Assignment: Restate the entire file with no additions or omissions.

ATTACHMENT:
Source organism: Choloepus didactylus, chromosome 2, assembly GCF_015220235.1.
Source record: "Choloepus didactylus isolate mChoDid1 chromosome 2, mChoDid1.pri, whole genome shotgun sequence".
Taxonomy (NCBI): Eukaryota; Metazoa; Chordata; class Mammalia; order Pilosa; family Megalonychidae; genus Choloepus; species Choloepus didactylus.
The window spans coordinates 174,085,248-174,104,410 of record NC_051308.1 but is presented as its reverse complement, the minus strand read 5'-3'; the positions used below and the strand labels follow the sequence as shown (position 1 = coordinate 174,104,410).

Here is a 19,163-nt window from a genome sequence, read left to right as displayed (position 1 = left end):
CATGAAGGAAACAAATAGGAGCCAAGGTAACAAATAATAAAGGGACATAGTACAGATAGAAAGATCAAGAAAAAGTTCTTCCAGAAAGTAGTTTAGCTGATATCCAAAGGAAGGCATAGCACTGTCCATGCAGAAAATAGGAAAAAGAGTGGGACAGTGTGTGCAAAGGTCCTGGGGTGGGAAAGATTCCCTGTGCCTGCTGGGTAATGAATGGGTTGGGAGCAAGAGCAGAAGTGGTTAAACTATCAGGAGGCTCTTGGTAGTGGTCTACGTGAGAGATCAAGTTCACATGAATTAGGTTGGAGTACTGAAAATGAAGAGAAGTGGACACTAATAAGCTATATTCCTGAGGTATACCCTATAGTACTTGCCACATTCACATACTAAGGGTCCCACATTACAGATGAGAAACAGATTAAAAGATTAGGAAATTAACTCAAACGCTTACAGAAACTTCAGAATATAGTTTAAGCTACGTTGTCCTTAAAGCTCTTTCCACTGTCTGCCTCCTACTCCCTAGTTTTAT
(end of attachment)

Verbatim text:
Source organism: Choloepus didactylus, chromosome 2, assembly GCF_015220235.1.
Source record: "Choloepus didactylus isolate mChoDid1 chromosome 2, mChoDid1.pri, whole genome shotgun sequence".
Taxonomy (NCBI): Eukaryota; Metazoa; Chordata; class Mammalia; order Pilosa; family Megalonychidae; genus Choloepus; species Choloepus didactylus.
The window spans coordinates 174,085,248-174,104,410 of record NC_051308.1 but is presented as its reverse complement, the minus strand read 5'-3'; the positions used below and the strand labels follow the sequence as shown (position 1 = coordinate 174,104,410).

Here is a 19,163-nt window from a genome sequence, read left to right as displayed (position 1 = left end):
CATGAAGGAAACAAATAGGAGCCAAGGTAACAAATAATAAAGGGACATAGTACAGATAGAAAGATCAAGAAAAAGTTCTTCCAGAAAGTAGTTTAGCTGATATCCAAAGGAAGGCATAGCACTGTCCATGCAGAAAATAGGAAAAAGAGTGGGACAGTGTGTGCAAAGGTCCTGGGGTGGGAAAGATTCCCTGTGCCTGCTGGGTAATGAATGGGTTGGGAGCAAGAGCAGAAGTGGTTAAACTATCAGGAGGCTCTTGGTAGTGGTCTACGTGAGAGATCAAGTTCACATGAATTAGGTTGGAGTACTGAAAATGAAGAGAAGTGGACACTAATAAGCTATATTCCTGAGGTATACCCTATAGTACTTGCCACATTCACATACTAAGGGTCCCACATTACAGATGAGAAACAGATTAAAAGATTAGGAAATTAACTCAAACGCTTACAGAAACTTCAGAATATAGTTTAAGCTACGTTGTCCTTAAAGCTCTTTCCACTGTCTGCCTCCTACTCCCTAGTTTTAT